Andrew Hamm: the Bipolar Express

Ruminations on theatre, music, and just about anything else that crosses my bipolar brain.

Monday, July 16, 2007

Times-Dispatch Review of "Henry IV, Part 1"

Link to the review.

The text:

City Production of Henry IV, Part 1 Is an Ambitious Success


Young Prince Hal may be lacking in ambition, but Richmond Shakespeare Festival surely is not.

Having put off the staging of the Bard's history plays, Richmond Shakespeare now plans to mount the whole canon in the coming years. Difficult for audiences who are not familiar with the arcana of Plantagenets and the like, the histories nonetheless are loaded with pleasures for all who love theater.

This first part of "Henry IV" features a familiar figure -- the wastrel son of a powerful man. King Henry has seized power in England but is embattled on many fronts, and it doesn't look as if he's going to get much help from his son Hal.

We meet Hal as he's wenching in a tavern, attended by his instructor in debauchery, Sir John Falstaff. Falstaff is that great Shakespearean character that goes well beyond comic relief -- he's a lovable rogue and a feast for an actor. And in this production, the terrific Daryl Clark Phillips eats up the role with Falstaffian gusto. As good as most of the other actors are, we long for Clark when he is absent and are as delighted as Falstaff's own pals are when he appears again.

Hal's conceit is that his low habits are beneficial in that they'll provide extra contrast once he reforms and takes his rightful place as son and heir, but we're meant to doubt this. Fortunate, then, that the intense Phil Brown makes this eventual transformation absolutely believable -- we see the sudden evolution of Hal from callowness to nobility. Brown gives a delicious performance: sexy, funny, and heroic.

And that's not the last of the acting delights to savor here. James Ricks does a powerful take on Hotspur, the challenger to Henry's throne who's so noble and valiant that Henry openly longs that Hotspur and Hal had been switched at birth. Ricks' performance seems oddly modern, perhaps due in part to his relentlessly American accent in the face of the English accents around him.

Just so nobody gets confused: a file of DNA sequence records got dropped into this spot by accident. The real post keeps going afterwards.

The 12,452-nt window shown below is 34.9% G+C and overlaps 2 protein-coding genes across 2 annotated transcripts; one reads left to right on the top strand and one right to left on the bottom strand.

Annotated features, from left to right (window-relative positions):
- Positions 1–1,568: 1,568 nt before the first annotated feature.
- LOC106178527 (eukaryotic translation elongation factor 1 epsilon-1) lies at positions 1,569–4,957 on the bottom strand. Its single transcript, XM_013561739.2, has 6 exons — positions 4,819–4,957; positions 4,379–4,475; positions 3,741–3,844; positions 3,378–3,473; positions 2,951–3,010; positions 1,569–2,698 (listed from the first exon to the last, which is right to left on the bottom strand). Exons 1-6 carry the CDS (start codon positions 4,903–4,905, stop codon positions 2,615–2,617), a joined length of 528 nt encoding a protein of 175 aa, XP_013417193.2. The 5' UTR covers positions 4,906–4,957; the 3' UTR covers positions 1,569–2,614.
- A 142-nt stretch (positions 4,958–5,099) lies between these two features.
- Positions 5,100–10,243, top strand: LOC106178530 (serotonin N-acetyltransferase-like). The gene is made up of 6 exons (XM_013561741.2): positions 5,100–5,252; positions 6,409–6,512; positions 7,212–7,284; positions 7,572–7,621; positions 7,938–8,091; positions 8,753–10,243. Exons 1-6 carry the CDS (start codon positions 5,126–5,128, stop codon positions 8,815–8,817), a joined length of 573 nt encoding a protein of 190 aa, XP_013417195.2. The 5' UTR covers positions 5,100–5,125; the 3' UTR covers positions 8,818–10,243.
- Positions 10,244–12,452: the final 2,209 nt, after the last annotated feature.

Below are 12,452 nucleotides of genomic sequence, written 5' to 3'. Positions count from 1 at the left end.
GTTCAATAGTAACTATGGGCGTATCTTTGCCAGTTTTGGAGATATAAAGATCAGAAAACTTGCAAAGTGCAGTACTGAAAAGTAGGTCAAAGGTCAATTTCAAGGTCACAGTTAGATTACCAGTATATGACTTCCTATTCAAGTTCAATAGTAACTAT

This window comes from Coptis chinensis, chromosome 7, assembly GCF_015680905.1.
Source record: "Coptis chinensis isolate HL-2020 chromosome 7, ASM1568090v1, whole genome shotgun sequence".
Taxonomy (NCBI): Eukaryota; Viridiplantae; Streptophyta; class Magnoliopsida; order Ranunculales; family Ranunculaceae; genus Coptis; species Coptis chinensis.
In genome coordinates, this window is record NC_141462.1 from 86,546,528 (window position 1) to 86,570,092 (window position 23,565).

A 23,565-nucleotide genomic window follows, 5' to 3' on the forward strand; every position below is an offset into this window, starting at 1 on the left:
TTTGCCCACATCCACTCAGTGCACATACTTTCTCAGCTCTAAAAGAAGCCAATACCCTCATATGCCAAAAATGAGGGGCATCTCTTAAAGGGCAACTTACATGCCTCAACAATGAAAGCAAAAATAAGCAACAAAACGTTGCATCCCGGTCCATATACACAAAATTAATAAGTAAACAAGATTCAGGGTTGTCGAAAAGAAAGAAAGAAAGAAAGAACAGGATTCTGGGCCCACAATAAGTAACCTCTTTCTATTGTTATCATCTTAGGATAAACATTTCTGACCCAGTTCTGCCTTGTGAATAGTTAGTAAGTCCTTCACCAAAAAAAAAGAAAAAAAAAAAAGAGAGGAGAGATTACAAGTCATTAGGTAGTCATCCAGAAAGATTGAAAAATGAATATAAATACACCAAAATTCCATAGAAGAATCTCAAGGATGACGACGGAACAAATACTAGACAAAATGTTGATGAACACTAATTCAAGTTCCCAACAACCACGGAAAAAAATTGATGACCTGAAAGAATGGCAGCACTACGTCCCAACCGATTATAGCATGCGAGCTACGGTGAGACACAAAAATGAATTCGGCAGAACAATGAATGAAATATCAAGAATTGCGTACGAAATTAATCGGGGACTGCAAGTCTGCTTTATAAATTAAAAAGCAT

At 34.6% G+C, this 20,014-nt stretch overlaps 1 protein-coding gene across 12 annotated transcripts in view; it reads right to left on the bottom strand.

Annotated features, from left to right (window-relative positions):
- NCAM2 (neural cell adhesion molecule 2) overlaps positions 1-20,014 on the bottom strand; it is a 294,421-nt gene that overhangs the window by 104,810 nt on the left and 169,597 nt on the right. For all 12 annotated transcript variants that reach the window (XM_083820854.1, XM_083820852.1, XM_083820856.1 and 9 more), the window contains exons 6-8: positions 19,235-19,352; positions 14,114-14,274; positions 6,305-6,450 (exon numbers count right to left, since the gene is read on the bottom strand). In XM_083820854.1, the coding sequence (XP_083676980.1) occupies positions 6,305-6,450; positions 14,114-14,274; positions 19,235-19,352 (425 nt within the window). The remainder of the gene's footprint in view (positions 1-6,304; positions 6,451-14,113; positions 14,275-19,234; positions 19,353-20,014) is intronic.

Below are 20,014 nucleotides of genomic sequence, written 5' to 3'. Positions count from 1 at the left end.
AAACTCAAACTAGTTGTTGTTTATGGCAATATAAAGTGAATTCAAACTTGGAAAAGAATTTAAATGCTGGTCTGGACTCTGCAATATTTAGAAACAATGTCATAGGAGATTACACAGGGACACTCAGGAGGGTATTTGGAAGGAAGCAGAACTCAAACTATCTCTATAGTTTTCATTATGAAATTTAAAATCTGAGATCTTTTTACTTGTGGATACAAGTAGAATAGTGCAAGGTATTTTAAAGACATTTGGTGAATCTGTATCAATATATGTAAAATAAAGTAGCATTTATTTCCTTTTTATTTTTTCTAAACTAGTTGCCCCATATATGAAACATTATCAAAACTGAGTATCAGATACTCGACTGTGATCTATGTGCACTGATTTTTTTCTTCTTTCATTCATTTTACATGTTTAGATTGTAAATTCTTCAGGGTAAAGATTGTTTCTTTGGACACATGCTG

And then there is Grant Mudge, playing the rogue Ned Poins as well as Owen Glendower, the Welsh magician, and the Scottish warrior Douglas, with enough of a burr to power two productions of "Macbeth."

Jack Parrish is both regal and thoroughly human as the king, anguished over his rebellious son as much as over the rebellious factions facing him. Jacqueline O'Connor's jocular turn as Mistress Quickly, the tavern owner, is well balanced by her strong cross-gendered Captain Blunt, and Robert Nelson, John Witkiewicz and Brian Vrtis are excellent in various secondary roles.

James Alexander Bond, as Master of Play, keeps the emotional pitch and the pacing ideal, but fight director Drew Vidal's battle scenes are not fast-paced enough to thrill. Joanne Zipay's work as Master of Verse is obvious in the finely tuned diction and the beautiful rhythms of the poetry, which make the language shine throughout.

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  • At 7/16/2007 2:49 PM , Anonymous Jacquie O. said...

    I think it is quite funny that our Canadian actor gets a comment about his accent being too AMERICAN! James is friggin fabulous in the show. And quite frankly I think his "modern" style is what makes it easy to follow…breathing new life into the words. Of course I have no idea what I’m talking about being new to this world. But what I DO know for sure is that I understood everything James was saying, his intentions and his characters arch from DAY ONE of rehearsal. Isn’t that the goal…making Shakespeare understood to a modern audience? Isn’t that what everyone complains about? And James is doing it without falling into the trap of big unnecessary hand gestures in order to explain the language that I have seen done so often here in Richmond. He is just telling the story…and in my opinion he is telling the story beautifully.

  • At 7/16/2007 10:15 PM , Blogger Frank Creasy said...

    I think you make a great point Jacquie about "telling the story", and that's what I love most about Richmond Shakespeare's approach. Rather than try to set a story in a time and place so far removed from our own that NO one can relate to it (as many companies do with Shakespeare, making it EVER so boring), RST tries to relate the story to our lives TODAY, even if the language and setting may be somewhat unfamiliar. The THEMES are VERY familiar, and THAT is why we should appreciate Shakespeare: Love, lust, envy, compassion, kindness, ambition, aggression, loss, you name it...the gamut of human emotions and experience told in these beautiful verses and prose.

    Congratulations to your entire cast on such wonderful buzz about "Henry", I'm VERY much looking forward to seeing it soon as I can!


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